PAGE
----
People like to espouse the virtue of persevering through hardship. “Nothing is impossible if you just believe.” “If there is a will, there is a way.” Repeat five hundred times while carrying out any difficult task.
But every one of those aphorisms must have deserted me at an inopportune moment, because after much deliberation, I have concluded that writing this op-ed is, indeed, impossible.
I can’t recall how many times these words have played in my mind. I had previously heard of Project Work (PW) “horror stories” from seniors, but always thought to myself, “How hard can completing work for a H1 subject with the help of group mates really be?” How asinine I was to harbour such beliefs.
Student life is best summed up in three factors – work, leisure and sleep. By adjusting these variables, we try to elevate our overall well-being and enjoyment. Certainly, we have noticed variation among the cohorts of students – the imbalance of work, leisure and sleep is a trend, with some working excessively hard and being prone to poor sleep schedules while others slack too much.
By Mr Patrick Wong
GP teacher/Raffles Press teacher-mentor
I have been studying for some months now, taking a part-time course three evenings a week. In one of my modules, we covered the concept of empathy: the ability to understand and share the feelings of another. Or, in a familiar metaphor, to stand in someone else’s shoes.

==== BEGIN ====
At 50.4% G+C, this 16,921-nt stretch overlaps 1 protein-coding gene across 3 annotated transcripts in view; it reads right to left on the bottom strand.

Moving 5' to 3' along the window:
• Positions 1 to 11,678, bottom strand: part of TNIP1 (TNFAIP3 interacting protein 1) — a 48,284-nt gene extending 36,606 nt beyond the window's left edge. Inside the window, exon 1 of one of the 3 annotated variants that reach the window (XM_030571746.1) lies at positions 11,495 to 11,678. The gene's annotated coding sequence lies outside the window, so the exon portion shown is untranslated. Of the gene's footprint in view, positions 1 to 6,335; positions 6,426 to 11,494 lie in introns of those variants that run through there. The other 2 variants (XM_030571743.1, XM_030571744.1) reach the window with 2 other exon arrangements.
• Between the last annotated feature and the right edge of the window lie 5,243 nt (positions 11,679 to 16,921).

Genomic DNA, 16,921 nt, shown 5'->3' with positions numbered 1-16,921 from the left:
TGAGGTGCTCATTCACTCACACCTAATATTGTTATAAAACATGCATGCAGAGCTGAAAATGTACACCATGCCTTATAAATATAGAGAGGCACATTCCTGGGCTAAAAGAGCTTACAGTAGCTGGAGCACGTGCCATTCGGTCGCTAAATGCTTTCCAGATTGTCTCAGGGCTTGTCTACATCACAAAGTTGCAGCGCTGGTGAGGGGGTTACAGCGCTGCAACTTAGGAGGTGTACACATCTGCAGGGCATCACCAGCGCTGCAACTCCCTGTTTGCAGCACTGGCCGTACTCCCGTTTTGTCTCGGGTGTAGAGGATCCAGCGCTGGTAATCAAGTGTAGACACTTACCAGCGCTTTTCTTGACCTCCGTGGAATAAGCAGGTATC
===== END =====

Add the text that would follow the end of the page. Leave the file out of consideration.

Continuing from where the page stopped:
More aptly, it’s been like sitting in someone else’s chair – the student’s, to be precise. And the experience has deepened my appreciation of what my students may be going through. It has certainly allowed me to understand better why they behave the way they do (sometimes infuriatingly) and made me think about what I expect or ask of them.
Maybe it’s crass capitalism, maybe it’s a testament to our ambition. Could it just be human nature? As Rafflesians, teenagers, Singaporeans, we are grossly obsessed with the work that we do. We attend laborious lectures and defy terrifying tutorials. The grind leaks into the afternoon. The clock strikes five, time for CCA. Ten, back to it on the study desk. Twelve, nights in. Lights out.